Ana Maria Kausel, MD, is a double board-certified endocrinologist affiliated with Mount Sinai St. Luke's/Mount Sinai West in New York City.
Hashimoto's disease is the most common cause of hypothyroidism in the United States. It occurs as a result of a person's immune system inappropriately attacking their thyroid gland. This autoimmune disease is more common in women and tends to run in families.
Symptoms of Hashimoto's disease typically develop slowly over time, as the thyroid gland becomes more damaged and less functional. Eventually, the deficiency in thyroid hormone production causes symptoms of hypothyroidism, such as fatigue, weight gain, constipation, and/or cold sensitivity.
While not a curable disease, Hashimoto's disease is very treatable. In order to normalize thyroid hormone levels, most patients require lifelong treatment with a thyroid hormone replacement medication called levothyroxine.
Hashimoto’s disease is a chronic condition that cannot be reversed or cured. The disease, however, can be effectively managed by restoring a patient’s thyroid hormone levels to normal. This almost always entails taking a medication called levothyroxine, which is the synthetic form of the thyroid hormone T4 (thyroxine).
Due to autoimmune-mediated damage to the thyroid gland, Hashimoto’s disease, over time, results in decreased thyroid hormone production. Since thyroid hormones regulate your body's metabolism, a hormone deficiency eventually results in symptoms of hypothyroidism (e.g., fatigue and feeling cold). Complications, like infertility and an increase in your “bad” cholesterol, may also occur.
Hashimoto’s disease is an autoimmune condition that develops when a person’s immune system misguidedly attacks their thyroid gland. A combination of one’s genetic makeup and being exposed to certain environmental factors (e.g., infection, stress, or excessive iodine intake) triggers the development of this thyroid disease.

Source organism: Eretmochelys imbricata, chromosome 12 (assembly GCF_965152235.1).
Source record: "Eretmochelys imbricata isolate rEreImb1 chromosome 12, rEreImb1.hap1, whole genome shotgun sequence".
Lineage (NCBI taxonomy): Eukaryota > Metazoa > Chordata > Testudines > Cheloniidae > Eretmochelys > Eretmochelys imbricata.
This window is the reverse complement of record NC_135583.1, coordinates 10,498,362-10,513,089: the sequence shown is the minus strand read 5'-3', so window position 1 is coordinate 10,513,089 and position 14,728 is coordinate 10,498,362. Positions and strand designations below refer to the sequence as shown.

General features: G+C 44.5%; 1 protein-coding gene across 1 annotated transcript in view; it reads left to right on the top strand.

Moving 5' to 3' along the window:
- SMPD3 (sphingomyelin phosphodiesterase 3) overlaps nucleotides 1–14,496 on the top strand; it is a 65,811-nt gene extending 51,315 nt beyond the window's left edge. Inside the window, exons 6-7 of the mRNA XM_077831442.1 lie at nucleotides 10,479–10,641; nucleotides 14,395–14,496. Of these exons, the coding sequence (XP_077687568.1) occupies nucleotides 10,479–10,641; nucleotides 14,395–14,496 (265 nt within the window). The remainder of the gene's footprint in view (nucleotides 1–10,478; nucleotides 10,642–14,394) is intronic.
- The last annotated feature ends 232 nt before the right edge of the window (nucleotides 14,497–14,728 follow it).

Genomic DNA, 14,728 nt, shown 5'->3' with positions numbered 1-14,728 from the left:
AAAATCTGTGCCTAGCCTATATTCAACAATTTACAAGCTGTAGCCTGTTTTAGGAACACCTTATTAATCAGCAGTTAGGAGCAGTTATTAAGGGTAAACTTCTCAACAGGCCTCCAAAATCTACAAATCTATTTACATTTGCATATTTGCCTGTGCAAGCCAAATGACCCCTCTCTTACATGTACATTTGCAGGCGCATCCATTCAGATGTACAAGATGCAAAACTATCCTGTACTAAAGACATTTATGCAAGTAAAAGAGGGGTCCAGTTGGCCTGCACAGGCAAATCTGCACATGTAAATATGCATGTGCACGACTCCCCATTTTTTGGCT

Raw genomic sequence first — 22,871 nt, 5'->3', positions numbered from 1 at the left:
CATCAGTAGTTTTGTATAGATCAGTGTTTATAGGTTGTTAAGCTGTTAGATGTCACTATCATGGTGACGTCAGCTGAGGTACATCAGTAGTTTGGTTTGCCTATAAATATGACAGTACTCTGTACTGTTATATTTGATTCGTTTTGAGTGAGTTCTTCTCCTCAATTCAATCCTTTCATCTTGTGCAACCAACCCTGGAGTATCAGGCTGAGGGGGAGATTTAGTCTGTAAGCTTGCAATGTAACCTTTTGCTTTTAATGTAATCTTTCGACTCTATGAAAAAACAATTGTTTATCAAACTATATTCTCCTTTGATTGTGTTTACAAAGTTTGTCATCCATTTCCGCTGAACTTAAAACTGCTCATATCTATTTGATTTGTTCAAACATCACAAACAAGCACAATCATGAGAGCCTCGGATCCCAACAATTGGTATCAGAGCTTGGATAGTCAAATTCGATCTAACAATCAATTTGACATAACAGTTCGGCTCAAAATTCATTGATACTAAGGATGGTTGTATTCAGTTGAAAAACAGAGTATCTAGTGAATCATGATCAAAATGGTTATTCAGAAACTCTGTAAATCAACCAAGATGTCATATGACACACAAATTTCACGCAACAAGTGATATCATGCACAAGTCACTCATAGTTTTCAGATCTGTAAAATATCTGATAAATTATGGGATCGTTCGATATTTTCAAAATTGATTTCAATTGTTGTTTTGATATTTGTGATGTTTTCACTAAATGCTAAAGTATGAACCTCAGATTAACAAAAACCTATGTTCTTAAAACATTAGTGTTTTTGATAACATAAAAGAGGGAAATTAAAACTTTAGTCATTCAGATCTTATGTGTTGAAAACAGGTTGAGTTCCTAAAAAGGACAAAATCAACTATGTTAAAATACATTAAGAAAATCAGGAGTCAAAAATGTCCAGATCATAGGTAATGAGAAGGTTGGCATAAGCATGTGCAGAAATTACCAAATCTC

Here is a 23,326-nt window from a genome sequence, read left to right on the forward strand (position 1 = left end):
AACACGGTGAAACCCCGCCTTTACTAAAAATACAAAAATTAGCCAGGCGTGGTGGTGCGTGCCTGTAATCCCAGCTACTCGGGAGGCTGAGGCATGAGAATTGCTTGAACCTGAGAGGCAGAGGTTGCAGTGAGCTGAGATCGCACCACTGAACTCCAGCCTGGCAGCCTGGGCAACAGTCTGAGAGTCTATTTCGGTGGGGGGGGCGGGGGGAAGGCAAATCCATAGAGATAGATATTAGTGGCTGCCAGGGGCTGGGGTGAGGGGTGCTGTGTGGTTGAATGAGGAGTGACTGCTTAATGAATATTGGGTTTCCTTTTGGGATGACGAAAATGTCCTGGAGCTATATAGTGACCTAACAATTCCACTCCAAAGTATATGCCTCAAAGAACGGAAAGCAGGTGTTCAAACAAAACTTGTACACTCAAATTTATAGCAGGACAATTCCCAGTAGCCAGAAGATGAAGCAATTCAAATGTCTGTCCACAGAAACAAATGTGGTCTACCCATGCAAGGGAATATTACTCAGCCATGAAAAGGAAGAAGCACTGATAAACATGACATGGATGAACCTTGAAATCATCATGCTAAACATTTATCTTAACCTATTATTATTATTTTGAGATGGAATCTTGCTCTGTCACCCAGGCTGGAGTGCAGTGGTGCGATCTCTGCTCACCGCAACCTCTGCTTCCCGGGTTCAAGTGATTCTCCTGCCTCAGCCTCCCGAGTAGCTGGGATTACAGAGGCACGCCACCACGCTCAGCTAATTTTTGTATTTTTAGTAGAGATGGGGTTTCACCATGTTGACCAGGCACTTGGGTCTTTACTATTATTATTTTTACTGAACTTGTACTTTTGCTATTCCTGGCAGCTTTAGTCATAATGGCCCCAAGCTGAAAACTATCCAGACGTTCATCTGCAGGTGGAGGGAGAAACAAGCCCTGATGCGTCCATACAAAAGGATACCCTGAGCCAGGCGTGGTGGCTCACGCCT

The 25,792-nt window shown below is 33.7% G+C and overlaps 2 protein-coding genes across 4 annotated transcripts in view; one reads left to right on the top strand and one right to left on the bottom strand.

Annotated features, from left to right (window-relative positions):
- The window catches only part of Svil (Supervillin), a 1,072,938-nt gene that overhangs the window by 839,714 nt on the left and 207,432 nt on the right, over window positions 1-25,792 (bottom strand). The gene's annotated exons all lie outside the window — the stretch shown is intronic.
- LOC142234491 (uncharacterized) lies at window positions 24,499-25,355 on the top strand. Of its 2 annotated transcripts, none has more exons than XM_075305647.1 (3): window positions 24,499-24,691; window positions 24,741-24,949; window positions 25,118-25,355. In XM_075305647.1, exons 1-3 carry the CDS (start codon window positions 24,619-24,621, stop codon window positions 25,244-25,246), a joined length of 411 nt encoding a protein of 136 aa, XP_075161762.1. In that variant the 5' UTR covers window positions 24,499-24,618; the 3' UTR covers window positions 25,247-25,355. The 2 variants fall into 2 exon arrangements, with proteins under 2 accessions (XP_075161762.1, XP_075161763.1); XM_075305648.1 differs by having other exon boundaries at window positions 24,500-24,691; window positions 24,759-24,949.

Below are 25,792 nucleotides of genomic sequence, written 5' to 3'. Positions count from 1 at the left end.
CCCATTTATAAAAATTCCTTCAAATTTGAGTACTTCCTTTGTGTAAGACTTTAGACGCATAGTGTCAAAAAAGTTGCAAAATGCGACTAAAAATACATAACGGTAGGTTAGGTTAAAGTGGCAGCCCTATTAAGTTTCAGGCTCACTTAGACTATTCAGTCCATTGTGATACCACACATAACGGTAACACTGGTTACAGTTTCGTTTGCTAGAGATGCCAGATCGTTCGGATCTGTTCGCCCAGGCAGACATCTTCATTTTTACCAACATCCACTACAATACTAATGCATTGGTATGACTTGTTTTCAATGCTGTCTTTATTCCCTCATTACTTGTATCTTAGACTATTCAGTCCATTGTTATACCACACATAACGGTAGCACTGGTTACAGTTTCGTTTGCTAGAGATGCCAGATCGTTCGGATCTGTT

An autoimmune disorder or disease occurs when a person's immune system erroneously attacks their own cells and tissues, thinking they are diseased. There are over 100 different autoimmune diseases, and while some target one organ in your body (for example, the thyroid gland in Hashimoto's thyroiditis), others target multiple organs (for example, the skin, kidneys, and more in lupus).
The term "goiter" describes an abnormal growth of the thyroid gland. A goiter can occur for many reasons, including when thyroid hormone production is decreased (hypothyroidism), increased (hyperthyroidism), or normal (euthyroidism). Some people have no symptoms with a goiter. Others may experience discomfort, swelling, coughing, voice changes, and/or difficulties swallowing.
Hypothyroidism is also called an underactive thyroid gland because it develops when your thyroid gland does not make sufficient amounts of thyroid hormone. Since thyroid hormone regulates your body's metabolism and temperature, a deficiency may result in a variety of symptoms including feeling cold, constipation, and mild weight gain.
Myxedema coma is a severe—but rare—manifestation of hypothyroidism that is considered a medical emergency. It is caused by a significant slowing of function within the body. Symptoms often include a decrease in mental status, hypothermia, and slowed breathing.
Radioactive iodine is a medicine that is taken up by your thyroid gland upon entering your bloodstream. It is available in two forms. The first form, I-123, is harmless to thyroid cells and is used along with a thyroid scan to evaluate thyroid gland activity. The second form, I-131, destroys thyroid cells and may be used to treat patients with Graves' disease or thyroid cancer.
A TSH test measures the amount of thyroid-stimulating hormone in a patient’s bloodstream. TSH is produced and released by a person’s pituitary gland, which is located at the base of the brain. When the thyroid gland starts to malfunction and hormone levels drop too low, TSH levels rise in an effort to stimulate the thyroid gland into making more hormone.
Antibodies are proteins produced by your immune system to help protect you against infection. Sometimes though, as in the case of certain autoimmune diseases, antibodies mistakenly attack your own tissues. Thyroid antibody tests are blood tests that are used to help diagnose autoimmune thyroid disease (Hashimoto's disease or Graves' disease).
The thyroid gland is located in the front of the neck. It is shaped like a butterfly, as it has two lobes with a connecting piece of tissue called the isthmus. Your thyroid is responsible for producing and releasing hormones into the bloodstream. These hormones regulate how your body uses energy. They also aid in processes like digestion, staying warm, and heart and muscle functioning.
American Thyroid Association. Hashimoto’s thyroiditis.
Mathew V, Misgar RA, Ghosh S, et al. Myxedema coma: a new look into an old crisis. J Thyroid Res. 2011;2011:493462. doi:10.4061/2011/493462
American Thyroid Association. Radioactive iodine.